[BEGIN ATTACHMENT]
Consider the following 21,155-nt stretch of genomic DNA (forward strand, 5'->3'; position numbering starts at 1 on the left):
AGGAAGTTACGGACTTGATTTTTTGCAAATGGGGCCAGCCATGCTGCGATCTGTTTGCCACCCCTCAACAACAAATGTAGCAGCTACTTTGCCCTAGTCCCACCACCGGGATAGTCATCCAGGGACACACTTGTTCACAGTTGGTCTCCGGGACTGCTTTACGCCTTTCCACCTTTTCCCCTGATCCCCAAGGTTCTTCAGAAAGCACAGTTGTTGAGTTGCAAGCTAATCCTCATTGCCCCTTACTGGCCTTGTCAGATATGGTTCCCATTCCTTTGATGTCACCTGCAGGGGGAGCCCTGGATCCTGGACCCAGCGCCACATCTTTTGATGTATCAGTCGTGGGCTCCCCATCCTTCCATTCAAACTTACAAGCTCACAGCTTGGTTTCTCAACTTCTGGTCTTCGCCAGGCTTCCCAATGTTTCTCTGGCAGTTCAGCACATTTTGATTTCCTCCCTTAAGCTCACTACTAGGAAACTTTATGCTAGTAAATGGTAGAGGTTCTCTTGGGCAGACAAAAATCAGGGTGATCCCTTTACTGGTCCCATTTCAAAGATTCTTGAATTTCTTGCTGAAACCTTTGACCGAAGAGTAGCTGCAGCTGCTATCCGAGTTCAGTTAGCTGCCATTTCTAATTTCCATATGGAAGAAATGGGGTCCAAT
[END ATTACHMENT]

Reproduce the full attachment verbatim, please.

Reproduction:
Consider the following 21,155-nt stretch of genomic DNA (forward strand, 5'->3'; position numbering starts at 1 on the left):
AGGAAGTTACGGACTTGATTTTTTGCAAATGGGGCCAGCCATGCTGCGATCTGTTTGCCACCCCTCAACAACAAATGTAGCAGCTACTTTGCCCTAGTCCCACCACCGGGATAGTCATCCAGGGACACACTTGTTCACAGTTGGTCTCCGGGACTGCTTTACGCCTTTCCACCTTTTCCCCTGATCCCCAAGGTTCTTCAGAAAGCACAGTTGTTGAGTTGCAAGCTAATCCTCATTGCCCCTTACTGGCCTTGTCAGATATGGTTCCCATTCCTTTGATGTCACCTGCAGGGGGAGCCCTGGATCCTGGACCCAGCGCCACATCTTTTGATGTATCAGTCGTGGGCTCCCCATCCTTCCATTCAAACTTACAAGCTCACAGCTTGGTTTCTCAACTTCTGGTCTTCGCCAGGCTTCCCAATGTTTCTCTGGCAGTTCAGCACATTTTGATTTCCTCCCTTAAGCTCACTACTAGGAAACTTTATGCTAGTAAATGGTAGAGGTTCTCTTGGGCAGACAAAAATCAGGGTGATCCCTTTACTGGTCCCATTTCAAAGATTCTTGAATTTCTTGCTGAAACCTTTGACCGAAGAGTAGCTGCAGCTGCTATCCGAGTTCAGTTAGCTGCCATTTCTAATTTCCATATGGAAGAAATGGGGTCCAAT